Mr. Speaker, this is the second time I have spoken to Bill C-2, the Canada-Colombia free trade agreement. It was introduced in the second session of this Parliament and then again after prorogation.
The Bloc Québécois will again say no to this bill because certain amendments should have been made. We have difficulty understanding why the Liberals accepted certain amendments in committee. The Liberals have backtracked on their position. We consider the amendments to be cosmetic and not at all relevant to the issues in this matter.
The compromise is acceptable to the Liberals. They have agreed to let the Colombian government assess the human rights situation. A number of companies will invest or do business with Colombia even though some human rights are not respected there. Given that the Colombian government is being asked to conduct its own assessment of the human rights situation and to report only annually to the Government of Canada, the Bloc Québécois believes that the Colombian government is both judge and judged in this situation.
Some very serious human rights violations take place in Colombia. I will talk about some of them and provide statistics.
After Sudan—where we find Darfur—Colombia has the second largest number of people displaced by threats, reprisals and violence. In addition, 2008 was one of the worst years for this. Since 1986, 2,970 trade unionists have been assassinated. In 2008, crimes committed by paramilitary groups rose by 41%. In 2006, 47% of the population lived below the poverty line and 12% lived in abject poverty. The unemployment rate is one of the highest in Latin America.
The situation in Colombia is thus very disturbing and makes us wonder about the Liberals' support for an amendment that would have the Colombian government perform a self-assessment of the situation.
The Bloc Québécois believes that an impact study should be conducted by an independent international organization, which would give us the straight goods. It would be more likely to provide a critical and pertinent assessment. It would also be more objective because, by report on itself, the Colombian government becomes both judge and judged.
We are left wondering about the position of the Liberal Party, which said it was worried about human rights and, in particular, respect for those rights. We wonder why the Liberals have done such a radical about-face and agreed to these amendments.
The issues in the side agreements are tied to the main agreement on trade. But we have to wonder about the merits of the bill. The Conservative government is keenly interested in investment, which is why they support the agreement and have introduced this bill.
Something does not add up with this bill. The provision on investment protection is modelled on chapter 11 of NAFTA. It will not contribute to improving human rights and general living conditions in Colombia. Allow me to explain. The fact that some aspects of this infamous bill are consistent with chapter 11 of NAFTA means that foreign investors may apply to the international tribunals themselves, bypassing governments.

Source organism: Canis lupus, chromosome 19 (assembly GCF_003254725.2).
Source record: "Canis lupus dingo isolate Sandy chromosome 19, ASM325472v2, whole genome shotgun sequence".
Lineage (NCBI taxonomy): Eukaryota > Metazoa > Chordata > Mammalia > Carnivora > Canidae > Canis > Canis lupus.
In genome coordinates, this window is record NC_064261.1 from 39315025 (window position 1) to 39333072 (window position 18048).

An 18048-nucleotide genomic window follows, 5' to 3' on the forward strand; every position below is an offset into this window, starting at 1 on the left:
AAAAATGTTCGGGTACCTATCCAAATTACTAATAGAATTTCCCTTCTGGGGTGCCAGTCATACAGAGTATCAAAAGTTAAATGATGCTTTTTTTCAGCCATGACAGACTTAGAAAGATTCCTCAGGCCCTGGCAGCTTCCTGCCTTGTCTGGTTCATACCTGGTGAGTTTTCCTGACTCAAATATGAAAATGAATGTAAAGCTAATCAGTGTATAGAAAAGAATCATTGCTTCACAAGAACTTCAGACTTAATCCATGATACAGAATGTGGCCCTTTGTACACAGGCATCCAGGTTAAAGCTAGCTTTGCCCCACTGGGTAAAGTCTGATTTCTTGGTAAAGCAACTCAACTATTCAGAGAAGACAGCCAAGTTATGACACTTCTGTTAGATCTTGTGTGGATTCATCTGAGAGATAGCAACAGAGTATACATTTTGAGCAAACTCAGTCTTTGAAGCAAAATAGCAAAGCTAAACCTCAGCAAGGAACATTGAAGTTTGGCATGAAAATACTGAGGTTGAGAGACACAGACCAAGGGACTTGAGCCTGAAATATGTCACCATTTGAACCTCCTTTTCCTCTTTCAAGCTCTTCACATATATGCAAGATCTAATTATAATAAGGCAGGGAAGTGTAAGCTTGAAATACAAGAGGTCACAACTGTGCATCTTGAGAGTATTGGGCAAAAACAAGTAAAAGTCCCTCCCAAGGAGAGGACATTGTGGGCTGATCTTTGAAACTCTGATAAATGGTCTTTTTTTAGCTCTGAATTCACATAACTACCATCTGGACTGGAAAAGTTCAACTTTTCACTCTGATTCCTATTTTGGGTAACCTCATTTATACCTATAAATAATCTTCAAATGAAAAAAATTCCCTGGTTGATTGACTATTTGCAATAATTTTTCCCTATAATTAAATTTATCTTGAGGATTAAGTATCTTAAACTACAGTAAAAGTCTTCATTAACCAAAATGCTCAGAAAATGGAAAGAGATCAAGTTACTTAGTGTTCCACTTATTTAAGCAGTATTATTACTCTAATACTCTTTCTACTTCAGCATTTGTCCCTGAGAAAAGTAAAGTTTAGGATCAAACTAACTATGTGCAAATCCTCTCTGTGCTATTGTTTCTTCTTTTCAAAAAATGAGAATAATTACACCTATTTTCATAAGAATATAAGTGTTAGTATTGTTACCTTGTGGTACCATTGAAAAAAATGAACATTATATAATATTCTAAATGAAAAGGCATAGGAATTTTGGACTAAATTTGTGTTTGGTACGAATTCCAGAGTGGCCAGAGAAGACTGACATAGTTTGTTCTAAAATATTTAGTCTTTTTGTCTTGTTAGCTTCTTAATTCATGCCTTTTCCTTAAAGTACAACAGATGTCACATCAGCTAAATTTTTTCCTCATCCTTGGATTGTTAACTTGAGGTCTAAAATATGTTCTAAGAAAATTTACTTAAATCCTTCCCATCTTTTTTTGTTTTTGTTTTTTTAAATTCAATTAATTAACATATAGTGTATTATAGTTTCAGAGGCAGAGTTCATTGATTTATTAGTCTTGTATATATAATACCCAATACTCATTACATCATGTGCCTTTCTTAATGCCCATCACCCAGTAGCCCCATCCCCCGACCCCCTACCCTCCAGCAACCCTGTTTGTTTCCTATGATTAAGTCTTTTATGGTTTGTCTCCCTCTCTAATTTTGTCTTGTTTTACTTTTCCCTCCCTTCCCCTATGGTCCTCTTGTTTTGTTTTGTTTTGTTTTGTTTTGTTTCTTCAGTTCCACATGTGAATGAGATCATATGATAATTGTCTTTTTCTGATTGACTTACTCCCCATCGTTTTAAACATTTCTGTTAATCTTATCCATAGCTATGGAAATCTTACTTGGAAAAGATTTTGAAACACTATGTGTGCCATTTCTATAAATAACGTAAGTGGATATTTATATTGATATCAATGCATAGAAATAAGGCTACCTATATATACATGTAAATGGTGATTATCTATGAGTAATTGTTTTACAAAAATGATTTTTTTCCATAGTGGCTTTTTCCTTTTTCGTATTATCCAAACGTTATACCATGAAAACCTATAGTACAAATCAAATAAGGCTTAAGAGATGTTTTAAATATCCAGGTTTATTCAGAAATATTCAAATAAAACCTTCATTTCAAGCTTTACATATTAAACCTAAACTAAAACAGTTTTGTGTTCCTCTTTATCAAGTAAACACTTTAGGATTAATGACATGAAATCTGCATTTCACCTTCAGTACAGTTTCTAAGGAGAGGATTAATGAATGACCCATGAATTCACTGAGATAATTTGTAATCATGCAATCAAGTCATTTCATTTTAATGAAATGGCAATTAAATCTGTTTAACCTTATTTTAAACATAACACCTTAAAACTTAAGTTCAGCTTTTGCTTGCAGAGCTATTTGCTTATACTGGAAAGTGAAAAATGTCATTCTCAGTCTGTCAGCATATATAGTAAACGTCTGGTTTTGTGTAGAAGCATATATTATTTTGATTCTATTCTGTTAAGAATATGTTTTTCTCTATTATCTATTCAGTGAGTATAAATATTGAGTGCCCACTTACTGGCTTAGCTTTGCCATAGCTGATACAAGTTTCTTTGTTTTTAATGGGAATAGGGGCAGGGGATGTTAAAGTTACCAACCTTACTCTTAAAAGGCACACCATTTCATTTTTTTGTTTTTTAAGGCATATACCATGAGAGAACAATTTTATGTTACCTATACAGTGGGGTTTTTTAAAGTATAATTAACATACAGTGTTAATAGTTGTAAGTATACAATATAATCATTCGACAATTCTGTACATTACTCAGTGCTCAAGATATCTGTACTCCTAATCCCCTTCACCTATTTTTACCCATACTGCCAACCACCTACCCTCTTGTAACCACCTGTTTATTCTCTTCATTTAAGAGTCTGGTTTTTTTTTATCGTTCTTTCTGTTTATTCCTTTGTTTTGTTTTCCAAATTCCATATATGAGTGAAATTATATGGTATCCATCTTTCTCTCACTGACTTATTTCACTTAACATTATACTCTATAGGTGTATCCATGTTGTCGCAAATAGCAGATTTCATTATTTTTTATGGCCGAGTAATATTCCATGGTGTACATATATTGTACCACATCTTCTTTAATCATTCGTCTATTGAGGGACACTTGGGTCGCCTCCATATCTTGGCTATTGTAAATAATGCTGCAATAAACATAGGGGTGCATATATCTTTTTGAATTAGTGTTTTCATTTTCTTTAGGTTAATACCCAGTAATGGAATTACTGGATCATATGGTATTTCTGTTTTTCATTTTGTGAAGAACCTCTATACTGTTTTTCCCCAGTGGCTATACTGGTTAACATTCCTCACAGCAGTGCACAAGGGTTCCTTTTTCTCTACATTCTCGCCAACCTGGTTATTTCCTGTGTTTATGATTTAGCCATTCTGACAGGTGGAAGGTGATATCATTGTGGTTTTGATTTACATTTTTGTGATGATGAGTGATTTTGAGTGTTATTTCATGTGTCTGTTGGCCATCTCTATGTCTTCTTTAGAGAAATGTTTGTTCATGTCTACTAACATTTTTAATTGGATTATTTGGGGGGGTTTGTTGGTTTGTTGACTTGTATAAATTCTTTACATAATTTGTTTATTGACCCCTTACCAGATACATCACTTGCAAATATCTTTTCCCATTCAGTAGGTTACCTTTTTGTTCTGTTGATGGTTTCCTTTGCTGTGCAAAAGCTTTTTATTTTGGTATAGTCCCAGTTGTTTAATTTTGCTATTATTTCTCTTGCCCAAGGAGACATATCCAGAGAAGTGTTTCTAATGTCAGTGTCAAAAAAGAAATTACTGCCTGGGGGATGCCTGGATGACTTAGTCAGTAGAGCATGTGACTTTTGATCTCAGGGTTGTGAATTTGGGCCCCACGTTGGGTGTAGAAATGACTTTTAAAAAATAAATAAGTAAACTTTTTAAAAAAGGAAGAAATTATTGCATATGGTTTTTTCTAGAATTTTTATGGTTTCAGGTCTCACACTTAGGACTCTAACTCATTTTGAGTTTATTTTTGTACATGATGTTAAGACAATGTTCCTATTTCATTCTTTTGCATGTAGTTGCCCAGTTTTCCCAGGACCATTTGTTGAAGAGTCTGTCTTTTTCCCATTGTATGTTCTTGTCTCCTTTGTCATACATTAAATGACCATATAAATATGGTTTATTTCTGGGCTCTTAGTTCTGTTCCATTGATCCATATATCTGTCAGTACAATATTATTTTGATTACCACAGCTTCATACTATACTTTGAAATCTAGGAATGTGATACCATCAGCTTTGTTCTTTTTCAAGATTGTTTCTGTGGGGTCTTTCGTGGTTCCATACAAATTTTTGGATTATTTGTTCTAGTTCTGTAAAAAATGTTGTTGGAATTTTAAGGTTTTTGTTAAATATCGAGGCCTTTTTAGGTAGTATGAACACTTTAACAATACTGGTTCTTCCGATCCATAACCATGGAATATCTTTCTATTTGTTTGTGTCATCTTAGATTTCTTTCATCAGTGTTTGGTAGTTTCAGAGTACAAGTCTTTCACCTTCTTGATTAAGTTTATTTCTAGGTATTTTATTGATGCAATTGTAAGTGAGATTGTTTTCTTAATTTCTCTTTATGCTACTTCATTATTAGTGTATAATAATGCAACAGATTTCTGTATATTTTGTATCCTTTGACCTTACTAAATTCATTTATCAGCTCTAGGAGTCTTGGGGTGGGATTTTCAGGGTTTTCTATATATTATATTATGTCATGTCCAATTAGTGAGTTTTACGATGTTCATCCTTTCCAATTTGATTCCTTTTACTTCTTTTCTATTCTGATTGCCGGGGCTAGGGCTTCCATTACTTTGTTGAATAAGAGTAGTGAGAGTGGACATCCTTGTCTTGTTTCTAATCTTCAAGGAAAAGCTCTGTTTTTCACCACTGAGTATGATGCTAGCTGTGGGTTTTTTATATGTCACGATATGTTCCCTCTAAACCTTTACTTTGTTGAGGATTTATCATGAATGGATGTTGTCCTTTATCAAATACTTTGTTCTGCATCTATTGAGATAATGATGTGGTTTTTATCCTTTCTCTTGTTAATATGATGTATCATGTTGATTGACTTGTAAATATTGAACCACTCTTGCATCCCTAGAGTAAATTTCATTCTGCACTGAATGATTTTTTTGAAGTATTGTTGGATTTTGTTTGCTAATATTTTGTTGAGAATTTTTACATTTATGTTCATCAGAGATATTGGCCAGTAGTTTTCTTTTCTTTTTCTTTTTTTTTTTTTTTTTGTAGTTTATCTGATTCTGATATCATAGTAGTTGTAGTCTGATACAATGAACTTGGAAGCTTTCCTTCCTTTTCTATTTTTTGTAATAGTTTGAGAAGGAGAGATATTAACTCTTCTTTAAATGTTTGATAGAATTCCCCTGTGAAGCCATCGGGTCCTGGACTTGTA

We are in favour of having investment protection provisions, but not at the expense of the people. The bill could also have some provisions on the environment. Under the agreement, if an investor has put money into a company and that company pollutes or violates human rights, this will not be dealt with between governments. The investors themselves will turn to the courts, where they could seek compensation if their investments stop being profitable enough.
There could also be an inquiry into a lack of return on their investments.
We wonder what the government's intentions are with this bill. We have very little trade with Colombia. We trade much more with other countries. Why are they so absolutely keen on passing this bill?
Canadian investors would be able to take legal action against the Colombian government if it decided to make life better for its citizens or improve its environmental protection regulations. There, too, the investors have a say regarding the suitability of the government's actions.
When President Clinton was in power, the United States renegotiated Chapter 11 of NAFTA. They included the issue of human rights in a side agreement, which is not directly related to trade. Side agreements are ineffective when they are not part of the free trade agreement. We have to wonder why the Liberals did not pick up on this ploy. We know very well that this will not be included in the free trade agreement. They are just side agreements, which will have no direct impact on trade.
The purpose of this bill is simply to open the door to investments. We know that some Canadian mining companies that will go to Colombia could not care less about protecting the environment.
We believe that human rights are non-negotiable. We cannot have an investment free-for-all; we must be vigilant. The Bloc cannot understand why the Liberals are following the lead of the Conservative government on this issue.
We will vote against this bill because it is not in line with the expectations, priorities and values of the Bloc Québécois in terms of human rights.